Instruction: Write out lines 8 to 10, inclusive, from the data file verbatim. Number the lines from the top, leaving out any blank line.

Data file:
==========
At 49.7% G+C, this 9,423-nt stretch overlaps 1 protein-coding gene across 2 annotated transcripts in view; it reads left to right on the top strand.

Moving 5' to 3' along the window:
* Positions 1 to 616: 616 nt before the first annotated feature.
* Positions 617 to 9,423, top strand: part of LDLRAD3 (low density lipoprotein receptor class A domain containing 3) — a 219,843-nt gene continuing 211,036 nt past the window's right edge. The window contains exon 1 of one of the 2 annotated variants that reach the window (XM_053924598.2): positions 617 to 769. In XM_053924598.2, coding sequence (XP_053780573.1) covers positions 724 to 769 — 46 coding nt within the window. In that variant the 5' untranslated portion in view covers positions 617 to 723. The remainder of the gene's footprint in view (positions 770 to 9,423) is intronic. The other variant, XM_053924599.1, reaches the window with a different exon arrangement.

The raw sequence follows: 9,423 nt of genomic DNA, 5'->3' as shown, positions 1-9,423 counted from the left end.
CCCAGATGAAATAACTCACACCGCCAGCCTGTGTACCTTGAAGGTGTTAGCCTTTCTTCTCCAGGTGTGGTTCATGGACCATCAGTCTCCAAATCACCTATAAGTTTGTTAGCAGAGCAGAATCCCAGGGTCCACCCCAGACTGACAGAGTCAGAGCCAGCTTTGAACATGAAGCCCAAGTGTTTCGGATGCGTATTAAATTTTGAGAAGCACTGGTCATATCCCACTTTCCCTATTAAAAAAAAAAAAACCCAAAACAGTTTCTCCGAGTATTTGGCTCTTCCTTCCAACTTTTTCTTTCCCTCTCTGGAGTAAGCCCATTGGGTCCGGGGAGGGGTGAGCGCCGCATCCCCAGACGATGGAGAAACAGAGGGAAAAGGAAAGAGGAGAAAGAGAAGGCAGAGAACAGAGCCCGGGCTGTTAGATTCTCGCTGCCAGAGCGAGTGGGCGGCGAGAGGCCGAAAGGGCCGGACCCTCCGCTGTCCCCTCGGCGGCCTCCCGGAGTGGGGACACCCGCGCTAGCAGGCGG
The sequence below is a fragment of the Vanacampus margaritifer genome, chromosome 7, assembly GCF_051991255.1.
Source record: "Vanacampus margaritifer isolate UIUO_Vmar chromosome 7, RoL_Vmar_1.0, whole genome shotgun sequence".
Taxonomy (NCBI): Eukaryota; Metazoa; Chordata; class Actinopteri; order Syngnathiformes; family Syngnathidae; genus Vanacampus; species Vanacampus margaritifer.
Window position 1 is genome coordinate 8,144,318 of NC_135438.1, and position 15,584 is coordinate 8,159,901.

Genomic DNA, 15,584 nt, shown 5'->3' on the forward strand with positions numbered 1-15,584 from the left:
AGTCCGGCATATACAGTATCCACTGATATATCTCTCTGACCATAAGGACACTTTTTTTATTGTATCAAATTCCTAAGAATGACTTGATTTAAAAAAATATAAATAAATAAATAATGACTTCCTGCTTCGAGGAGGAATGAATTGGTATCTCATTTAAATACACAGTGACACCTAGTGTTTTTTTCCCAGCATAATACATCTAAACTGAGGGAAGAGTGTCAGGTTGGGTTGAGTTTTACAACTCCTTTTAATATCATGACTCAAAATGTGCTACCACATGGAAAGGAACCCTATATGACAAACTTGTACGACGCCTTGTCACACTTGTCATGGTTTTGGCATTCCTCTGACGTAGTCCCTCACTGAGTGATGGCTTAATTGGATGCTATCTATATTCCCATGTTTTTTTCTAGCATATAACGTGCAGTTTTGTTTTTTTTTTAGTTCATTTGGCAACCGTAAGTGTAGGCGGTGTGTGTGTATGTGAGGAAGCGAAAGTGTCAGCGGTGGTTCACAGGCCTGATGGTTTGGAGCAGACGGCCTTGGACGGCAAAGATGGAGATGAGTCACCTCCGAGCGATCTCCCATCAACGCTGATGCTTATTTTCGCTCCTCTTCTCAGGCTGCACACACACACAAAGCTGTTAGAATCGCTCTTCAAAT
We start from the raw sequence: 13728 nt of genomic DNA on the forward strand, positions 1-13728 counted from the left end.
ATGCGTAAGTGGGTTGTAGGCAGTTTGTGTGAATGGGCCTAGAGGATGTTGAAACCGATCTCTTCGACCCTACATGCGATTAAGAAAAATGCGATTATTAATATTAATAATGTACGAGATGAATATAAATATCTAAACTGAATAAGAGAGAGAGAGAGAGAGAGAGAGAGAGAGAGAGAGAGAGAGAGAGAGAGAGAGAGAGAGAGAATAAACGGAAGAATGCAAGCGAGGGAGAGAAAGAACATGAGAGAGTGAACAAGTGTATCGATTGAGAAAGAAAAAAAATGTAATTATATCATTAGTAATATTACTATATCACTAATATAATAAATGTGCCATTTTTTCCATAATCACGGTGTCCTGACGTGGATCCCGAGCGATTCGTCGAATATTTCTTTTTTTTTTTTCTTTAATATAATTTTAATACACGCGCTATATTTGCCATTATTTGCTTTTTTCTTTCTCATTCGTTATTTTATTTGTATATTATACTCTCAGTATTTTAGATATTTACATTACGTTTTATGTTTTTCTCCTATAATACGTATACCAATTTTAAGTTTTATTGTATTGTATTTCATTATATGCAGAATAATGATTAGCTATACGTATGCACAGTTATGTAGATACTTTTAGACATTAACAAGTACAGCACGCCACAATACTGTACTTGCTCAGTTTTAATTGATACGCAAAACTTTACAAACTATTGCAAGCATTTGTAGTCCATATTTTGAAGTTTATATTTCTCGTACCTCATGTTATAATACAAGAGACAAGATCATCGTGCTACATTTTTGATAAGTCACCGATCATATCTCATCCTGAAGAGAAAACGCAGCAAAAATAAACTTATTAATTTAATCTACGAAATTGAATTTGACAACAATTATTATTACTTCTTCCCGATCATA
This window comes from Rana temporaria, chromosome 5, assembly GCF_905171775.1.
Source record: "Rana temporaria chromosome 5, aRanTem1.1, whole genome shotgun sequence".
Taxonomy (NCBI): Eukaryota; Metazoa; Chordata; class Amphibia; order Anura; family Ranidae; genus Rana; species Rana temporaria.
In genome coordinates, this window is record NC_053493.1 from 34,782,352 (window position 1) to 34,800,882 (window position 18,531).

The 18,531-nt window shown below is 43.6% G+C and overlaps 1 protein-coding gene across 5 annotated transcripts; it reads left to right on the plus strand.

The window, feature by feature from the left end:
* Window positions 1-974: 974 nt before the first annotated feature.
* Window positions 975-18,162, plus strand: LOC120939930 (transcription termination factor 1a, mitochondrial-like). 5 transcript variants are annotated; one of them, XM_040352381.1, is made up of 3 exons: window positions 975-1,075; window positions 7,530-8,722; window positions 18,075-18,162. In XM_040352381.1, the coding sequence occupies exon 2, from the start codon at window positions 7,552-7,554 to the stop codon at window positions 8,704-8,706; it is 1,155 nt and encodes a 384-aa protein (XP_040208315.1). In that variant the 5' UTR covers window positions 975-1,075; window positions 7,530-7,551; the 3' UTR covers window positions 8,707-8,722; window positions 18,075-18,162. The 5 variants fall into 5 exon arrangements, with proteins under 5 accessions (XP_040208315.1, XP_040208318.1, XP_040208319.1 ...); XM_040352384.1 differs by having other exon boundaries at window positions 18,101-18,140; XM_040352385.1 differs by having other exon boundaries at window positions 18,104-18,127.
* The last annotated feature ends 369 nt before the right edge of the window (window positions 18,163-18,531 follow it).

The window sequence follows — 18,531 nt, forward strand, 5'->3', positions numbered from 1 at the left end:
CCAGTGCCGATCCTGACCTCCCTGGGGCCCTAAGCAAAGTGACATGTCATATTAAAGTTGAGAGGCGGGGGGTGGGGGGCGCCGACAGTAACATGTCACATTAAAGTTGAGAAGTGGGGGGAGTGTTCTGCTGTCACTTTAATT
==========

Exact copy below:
Source record: "Vanacampus margaritifer isolate UIUO_Vmar chromosome 7, RoL_Vmar_1.0, whole genome shotgun sequence".
Taxonomy (NCBI): Eukaryota; Metazoa; Chordata; class Actinopteri; order Syngnathiformes; family Syngnathidae; genus Vanacampus; species Vanacampus margaritifer.
Window position 1 is genome coordinate 8,144,318 of NC_135438.1, and position 15,584 is coordinate 8,159,901.